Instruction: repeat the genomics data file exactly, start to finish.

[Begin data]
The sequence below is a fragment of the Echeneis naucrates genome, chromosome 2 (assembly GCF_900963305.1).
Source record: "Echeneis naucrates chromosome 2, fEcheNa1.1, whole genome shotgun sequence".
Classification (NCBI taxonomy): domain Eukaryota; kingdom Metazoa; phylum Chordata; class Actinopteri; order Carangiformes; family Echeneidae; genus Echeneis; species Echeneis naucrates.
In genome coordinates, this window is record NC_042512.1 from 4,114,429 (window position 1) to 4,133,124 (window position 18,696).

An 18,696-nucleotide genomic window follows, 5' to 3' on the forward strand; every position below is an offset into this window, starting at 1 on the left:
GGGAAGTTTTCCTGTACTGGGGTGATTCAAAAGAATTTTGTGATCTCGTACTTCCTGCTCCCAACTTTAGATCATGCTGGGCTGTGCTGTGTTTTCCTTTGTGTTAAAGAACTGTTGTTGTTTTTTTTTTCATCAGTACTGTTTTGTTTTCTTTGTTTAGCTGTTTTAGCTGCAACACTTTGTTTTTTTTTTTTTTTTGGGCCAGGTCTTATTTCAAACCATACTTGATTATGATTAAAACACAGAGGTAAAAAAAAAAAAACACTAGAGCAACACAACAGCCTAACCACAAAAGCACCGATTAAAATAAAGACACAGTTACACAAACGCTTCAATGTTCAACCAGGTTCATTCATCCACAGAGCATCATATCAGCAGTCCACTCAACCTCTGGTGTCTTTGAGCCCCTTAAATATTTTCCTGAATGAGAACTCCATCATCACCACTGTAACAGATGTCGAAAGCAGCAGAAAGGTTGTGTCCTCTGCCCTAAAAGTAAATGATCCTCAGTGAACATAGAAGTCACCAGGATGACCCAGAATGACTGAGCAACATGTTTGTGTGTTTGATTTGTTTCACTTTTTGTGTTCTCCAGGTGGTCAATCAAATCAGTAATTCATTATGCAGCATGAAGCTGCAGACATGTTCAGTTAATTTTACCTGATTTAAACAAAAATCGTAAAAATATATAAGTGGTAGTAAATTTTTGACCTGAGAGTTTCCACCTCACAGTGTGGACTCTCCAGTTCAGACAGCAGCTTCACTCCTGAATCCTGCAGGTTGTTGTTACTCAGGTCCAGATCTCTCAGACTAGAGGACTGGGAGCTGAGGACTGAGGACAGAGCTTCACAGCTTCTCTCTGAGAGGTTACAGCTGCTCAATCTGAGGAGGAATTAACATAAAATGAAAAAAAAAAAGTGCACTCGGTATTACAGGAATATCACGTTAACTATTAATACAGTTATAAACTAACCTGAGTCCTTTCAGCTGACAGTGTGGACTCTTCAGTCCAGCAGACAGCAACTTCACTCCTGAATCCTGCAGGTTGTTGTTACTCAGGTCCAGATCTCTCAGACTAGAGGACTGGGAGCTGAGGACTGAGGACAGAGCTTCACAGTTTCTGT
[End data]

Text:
The sequence below is a fragment of the Echeneis naucrates genome, chromosome 2 (assembly GCF_900963305.1).
Source record: "Echeneis naucrates chromosome 2, fEcheNa1.1, whole genome shotgun sequence".
Classification (NCBI taxonomy): domain Eukaryota; kingdom Metazoa; phylum Chordata; class Actinopteri; order Carangiformes; family Echeneidae; genus Echeneis; species Echeneis naucrates.
In genome coordinates, this window is record NC_042512.1 from 4,114,429 (window position 1) to 4,133,124 (window position 18,696).

An 18,696-nucleotide genomic window follows, 5' to 3' on the forward strand; every position below is an offset into this window, starting at 1 on the left:
GGGAAGTTTTCCTGTACTGGGGTGATTCAAAAGAATTTTGTGATCTCGTACTTCCTGCTCCCAACTTTAGATCATGCTGGGCTGTGCTGTGTTTTCCTTTGTGTTAAAGAACTGTTGTTGTTTTTTTTTTCATCAGTACTGTTTTGTTTTCTTTGTTTAGCTGTTTTAGCTGCAACACTTTGTTTTTTTTTTTTTTTTGGGCCAGGTCTTATTTCAAACCATACTTGATTATGATTAAAACACAGAGGTAAAAAAAAAAAAACACTAGAGCAACACAACAGCCTAACCACAAAAGCACCGATTAAAATAAAGACACAGTTACACAAACGCTTCAATGTTCAACCAGGTTCATTCATCCACAGAGCATCATATCAGCAGTCCACTCAACCTCTGGTGTCTTTGAGCCCCTTAAATATTTTCCTGAATGAGAACTCCATCATCACCACTGTAACAGATGTCGAAAGCAGCAGAAAGGTTGTGTCCTCTGCCCTAAAAGTAAATGATCCTCAGTGAACATAGAAGTCACCAGGATGACCCAGAATGACTGAGCAACATGTTTGTGTGTTTGATTTGTTTCACTTTTTGTGTTCTCCAGGTGGTCAATCAAATCAGTAATTCATTATGCAGCATGAAGCTGCAGACATGTTCAGTTAATTTTACCTGATTTAAACAAAAATCGTAAAAATATATAAGTGGTAGTAAATTTTTGACCTGAGAGTTTCCACCTCACAGTGTGGACTCTCCAGTTCAGACAGCAGCTTCACTCCTGAATCCTGCAGGTTGTTGTTACTCAGGTCCAGATCTCTCAGACTAGAGGACTGGGAGCTGAGGACTGAGGACAGAGCTTCACAGCTTCTCTCTGAGAGGTTACAGCTGCTCAATCTGAGGAGGAATTAACATAAAATGAAAAAAAAAAAGTGCACTCGGTATTACAGGAATATCACGTTAACTATTAATACAGTTATAAACTAACCTGAGTCCTTTCAGCTGACAGTGTGGACTCTTCAGTCCAGCAGACAGCAACTTCACTCCTGAATCCTGCAGGTTGTTGTTACTCAGGTCCAGATCTCTCAGACTAGAGGACTGGGAGCTGAGGACTGAGGACAGAGCTTCACAGTTTCTGT